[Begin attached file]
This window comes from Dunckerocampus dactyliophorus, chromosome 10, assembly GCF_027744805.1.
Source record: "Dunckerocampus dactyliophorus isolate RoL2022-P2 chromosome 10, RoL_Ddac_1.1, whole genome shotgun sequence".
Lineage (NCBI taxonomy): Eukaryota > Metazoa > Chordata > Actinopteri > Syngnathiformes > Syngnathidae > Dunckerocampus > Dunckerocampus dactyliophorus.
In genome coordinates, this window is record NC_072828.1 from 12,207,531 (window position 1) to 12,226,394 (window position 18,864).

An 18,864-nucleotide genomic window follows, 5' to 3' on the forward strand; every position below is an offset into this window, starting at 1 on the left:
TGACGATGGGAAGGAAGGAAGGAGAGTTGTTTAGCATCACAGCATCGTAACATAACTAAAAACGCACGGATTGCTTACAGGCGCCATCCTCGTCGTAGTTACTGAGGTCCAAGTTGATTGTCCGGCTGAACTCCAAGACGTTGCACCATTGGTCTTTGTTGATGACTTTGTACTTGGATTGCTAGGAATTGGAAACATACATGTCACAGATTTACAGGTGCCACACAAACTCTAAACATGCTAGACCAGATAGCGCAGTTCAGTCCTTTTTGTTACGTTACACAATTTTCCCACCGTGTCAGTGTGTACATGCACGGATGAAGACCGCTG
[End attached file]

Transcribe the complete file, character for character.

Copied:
This window comes from Dunckerocampus dactyliophorus, chromosome 10, assembly GCF_027744805.1.
Source record: "Dunckerocampus dactyliophorus isolate RoL2022-P2 chromosome 10, RoL_Ddac_1.1, whole genome shotgun sequence".
Lineage (NCBI taxonomy): Eukaryota > Metazoa > Chordata > Actinopteri > Syngnathiformes > Syngnathidae > Dunckerocampus > Dunckerocampus dactyliophorus.
In genome coordinates, this window is record NC_072828.1 from 12,207,531 (window position 1) to 12,226,394 (window position 18,864).

An 18,864-nucleotide genomic window follows, 5' to 3' on the forward strand; every position below is an offset into this window, starting at 1 on the left:
TGACGATGGGAAGGAAGGAAGGAGAGTTGTTTAGCATCACAGCATCGTAACATAACTAAAAACGCACGGATTGCTTACAGGCGCCATCCTCGTCGTAGTTACTGAGGTCCAAGTTGATTGTCCGGCTGAACTCCAAGACGTTGCACCATTGGTCTTTGTTGATGACTTTGTACTTGGATTGCTAGGAATTGGAAACATACATGTCACAGATTTACAGGTGCCACACAAACTCTAAACATGCTAGACCAGATAGCGCAGTTCAGTCCTTTTTGTTACGTTACACAATTTTCCCACCGTGTCAGTGTGTACATGCACGGATGAAGACCGCTG